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Bogus Internet Myths - "I'm not dead yet!"

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David Silversmith
David Silversmith

Michael Jackson, Farrah Fawcett and Ed McMahon have all unfortunately passed on in the last week.  If you believe everything you read on the net then you probably think that Jeff Goldblum, Natalie Portman and Britney Spears are all dead too.  You need to know where to check out these rumors before you join in the spreading of these Internet lies.

The site Fakeawish (not linked, because they don't deserve to be linked to) has almost single handedly simulated the death of a myriad of celebrities in New Zealand!  All you do is go to this site and put in a name, like Natalie Portman, and they create a fake site that resembles Yahoo News and reports "Natalie Portman dies after falling from cliff in New Zealand!"  You can also choose "Luxury yacht sinks off coast of St. Tropez France" or "Plane crash" but for some reason death in New Zealand seems to attract the most attention.

But fakeawish is not the only purveyor of death, as it was shocking for Britney Spears fans to read the following Tweet on her account, accompanied by a Twitpic of a cross:"Britney has passed today. It is a sad day for everyone. More news to come"  The Tweet and the Twitpic were quickly deleted, but services like Tweetmeme have archived the evidence proving that the message did indeed make it to Britney’s account. Although clearly a hack that was quickly cleared up, it’s still not clear how this posting was created.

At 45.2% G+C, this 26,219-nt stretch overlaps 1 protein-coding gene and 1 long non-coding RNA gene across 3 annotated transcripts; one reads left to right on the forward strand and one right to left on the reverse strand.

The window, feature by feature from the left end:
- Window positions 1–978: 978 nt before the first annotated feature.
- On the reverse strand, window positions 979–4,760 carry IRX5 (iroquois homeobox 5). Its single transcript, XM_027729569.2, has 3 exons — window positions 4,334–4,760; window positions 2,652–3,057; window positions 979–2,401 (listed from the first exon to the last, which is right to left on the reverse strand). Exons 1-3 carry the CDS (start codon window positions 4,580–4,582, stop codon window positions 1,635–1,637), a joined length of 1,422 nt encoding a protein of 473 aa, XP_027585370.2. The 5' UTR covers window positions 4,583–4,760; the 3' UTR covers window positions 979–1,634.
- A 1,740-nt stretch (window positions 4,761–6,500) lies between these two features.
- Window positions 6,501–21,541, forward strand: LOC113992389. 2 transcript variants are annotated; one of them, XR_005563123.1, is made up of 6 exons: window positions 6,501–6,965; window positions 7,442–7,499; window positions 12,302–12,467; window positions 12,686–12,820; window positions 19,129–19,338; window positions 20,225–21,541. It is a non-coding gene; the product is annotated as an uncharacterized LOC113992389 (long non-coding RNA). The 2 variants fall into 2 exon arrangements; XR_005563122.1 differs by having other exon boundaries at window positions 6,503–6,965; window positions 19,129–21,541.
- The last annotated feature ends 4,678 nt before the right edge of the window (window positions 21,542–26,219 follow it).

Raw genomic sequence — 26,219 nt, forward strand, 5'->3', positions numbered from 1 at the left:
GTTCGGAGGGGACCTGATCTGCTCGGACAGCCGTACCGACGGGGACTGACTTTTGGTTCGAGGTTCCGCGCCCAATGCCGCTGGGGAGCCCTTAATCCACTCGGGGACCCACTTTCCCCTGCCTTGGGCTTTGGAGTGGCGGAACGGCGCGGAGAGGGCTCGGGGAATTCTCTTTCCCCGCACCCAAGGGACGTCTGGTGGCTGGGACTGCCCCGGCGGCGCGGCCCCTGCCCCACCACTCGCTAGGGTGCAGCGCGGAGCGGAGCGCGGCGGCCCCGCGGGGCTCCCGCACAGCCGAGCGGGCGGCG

Now there are several sites that will help you avoid massive embarassment.  So before you spread these stories via email and Twitter, check out one of these sites:

  • Snopes is set up so you can search for a block of text from the message or entertain yourself by browsing through known hoaxes.
  • Truthorfiction is another great site for de-bunking hoaxes. It works much the same as Snopes and is updated quite frequently.
  • BreakTheChain tries to educate the world that e-mail is an unreliable medium for sharing information and that the first step to reducing the amount of junk out there is to stop sending it yourself. T
  • Vmyths provides the truth about computer security hysteria.

Any of these sites will help you avoid putting your foot in your mouth by telling your friends or co-workers fake stories like:

The more junk you send, the more you will get!  Help stop the rumor madness.

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